What a creepy, unsettling film.
I won’t say much about The Girl On The Train – this is a story that’s best enjoyed with entirely fresh eyes. The only thing you need to know is that it’s about one particularly disturbed woman who takes a train every morning, and the complicated web she soon finds herself entangled in. The film isn’t for everyone: it’s raw, frequently disturbing, and just plain difficult to watch at times. As many have pointed out, it’s also mightily similar to another discomforting film: last year’s breakout hit, Gone Girl.
With its distorted cinematography and claustrophobic camera angles, The Girl On The Train is thoroughly mesmerizing right from its opening frames. I never once checked to see what time it was – and that’s a crowning achievement in this day and age. The film wastes no time, and director Tate Taylor briskly zips from one development to the next. The characters are well defined, and yet the script keeps you guessing at every turn, never allowing you to get a handle on their shifting allegiances.
If this season’s Academy Awards are fair in any way, Emily Blunt will receive a nomination for her absolutely enthralling portrayal of the character at the center of the film. I can’t remember the last time I saw a performance that so bravely brought the intricacies of alcoholism to life, and Blunt does it all without a care in the world (she’s made to look terrifyingly disheveled in almost every scene). It’s a powerhouse performance I wont’ soon forget, and she easily eclipses her co-stars (including Justin Theroux and Rebecca Ferguson).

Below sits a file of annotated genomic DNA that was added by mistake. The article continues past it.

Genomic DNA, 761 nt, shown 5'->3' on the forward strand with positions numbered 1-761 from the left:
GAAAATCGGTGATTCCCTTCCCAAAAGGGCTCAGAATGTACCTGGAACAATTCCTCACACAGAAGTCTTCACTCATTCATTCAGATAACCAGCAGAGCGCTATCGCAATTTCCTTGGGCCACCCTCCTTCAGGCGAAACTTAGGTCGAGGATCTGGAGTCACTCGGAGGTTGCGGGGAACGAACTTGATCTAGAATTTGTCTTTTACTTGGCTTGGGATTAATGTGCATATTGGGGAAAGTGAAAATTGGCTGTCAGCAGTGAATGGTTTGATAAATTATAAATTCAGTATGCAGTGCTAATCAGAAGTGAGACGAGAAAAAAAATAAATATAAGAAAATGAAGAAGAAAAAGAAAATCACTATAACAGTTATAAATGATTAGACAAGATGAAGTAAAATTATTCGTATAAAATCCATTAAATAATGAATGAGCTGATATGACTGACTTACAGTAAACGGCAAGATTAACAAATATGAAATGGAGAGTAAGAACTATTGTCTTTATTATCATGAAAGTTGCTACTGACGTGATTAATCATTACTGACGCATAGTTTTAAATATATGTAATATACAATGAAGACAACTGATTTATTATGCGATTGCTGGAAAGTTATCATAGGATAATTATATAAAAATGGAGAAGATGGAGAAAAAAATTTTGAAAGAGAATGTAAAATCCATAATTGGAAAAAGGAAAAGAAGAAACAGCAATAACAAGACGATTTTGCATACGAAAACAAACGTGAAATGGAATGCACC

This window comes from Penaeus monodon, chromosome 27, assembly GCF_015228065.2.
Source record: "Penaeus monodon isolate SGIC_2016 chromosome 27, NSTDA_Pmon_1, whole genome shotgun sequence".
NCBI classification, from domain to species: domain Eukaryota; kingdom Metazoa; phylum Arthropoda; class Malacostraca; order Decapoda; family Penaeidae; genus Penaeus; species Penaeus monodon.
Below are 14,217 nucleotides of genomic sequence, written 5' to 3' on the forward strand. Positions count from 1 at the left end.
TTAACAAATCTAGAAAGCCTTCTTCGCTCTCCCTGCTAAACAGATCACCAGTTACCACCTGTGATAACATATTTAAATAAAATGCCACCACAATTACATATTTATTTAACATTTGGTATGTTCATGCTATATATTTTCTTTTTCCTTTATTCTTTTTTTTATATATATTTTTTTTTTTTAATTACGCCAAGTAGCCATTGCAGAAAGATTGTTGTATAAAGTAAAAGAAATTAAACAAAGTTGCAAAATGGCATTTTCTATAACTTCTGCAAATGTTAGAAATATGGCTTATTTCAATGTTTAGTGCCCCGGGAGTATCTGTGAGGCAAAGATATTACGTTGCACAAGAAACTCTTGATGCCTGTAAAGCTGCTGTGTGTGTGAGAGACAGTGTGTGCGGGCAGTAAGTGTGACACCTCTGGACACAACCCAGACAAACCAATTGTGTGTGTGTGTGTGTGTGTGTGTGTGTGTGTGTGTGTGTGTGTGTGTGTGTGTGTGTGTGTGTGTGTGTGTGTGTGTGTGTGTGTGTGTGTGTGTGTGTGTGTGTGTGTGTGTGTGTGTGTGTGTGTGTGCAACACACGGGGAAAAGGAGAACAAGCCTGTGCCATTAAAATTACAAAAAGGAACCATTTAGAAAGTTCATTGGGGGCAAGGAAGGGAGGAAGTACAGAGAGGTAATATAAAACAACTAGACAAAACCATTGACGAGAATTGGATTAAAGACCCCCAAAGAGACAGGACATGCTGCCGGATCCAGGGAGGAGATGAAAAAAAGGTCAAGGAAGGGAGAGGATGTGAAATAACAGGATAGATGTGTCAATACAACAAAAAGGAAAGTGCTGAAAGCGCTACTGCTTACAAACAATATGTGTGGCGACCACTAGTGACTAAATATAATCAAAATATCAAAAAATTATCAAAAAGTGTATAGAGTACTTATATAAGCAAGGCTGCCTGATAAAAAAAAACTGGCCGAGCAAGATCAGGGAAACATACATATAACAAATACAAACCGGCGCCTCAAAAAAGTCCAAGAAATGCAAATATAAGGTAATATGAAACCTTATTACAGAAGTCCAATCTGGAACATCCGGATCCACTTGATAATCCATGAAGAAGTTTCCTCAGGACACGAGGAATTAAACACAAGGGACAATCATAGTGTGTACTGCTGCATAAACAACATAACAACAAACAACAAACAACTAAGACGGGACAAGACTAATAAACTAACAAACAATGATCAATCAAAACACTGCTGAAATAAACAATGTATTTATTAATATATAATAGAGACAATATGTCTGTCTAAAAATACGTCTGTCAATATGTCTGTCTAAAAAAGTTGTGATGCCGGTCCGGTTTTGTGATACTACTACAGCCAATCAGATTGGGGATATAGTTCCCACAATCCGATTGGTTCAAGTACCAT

If I had any complaints, it would be that the ending is a bit of a mess. No spoilers here, but the film’s ending is admittedly somewhat abrupt, Nevertheless, it thankfully doesn’t ascend to the insane shenanigans that plagued Gone Girl‘s resolution, so maybe less is better after all.
A captivating and engrossing thriller with a career-best performance at its center.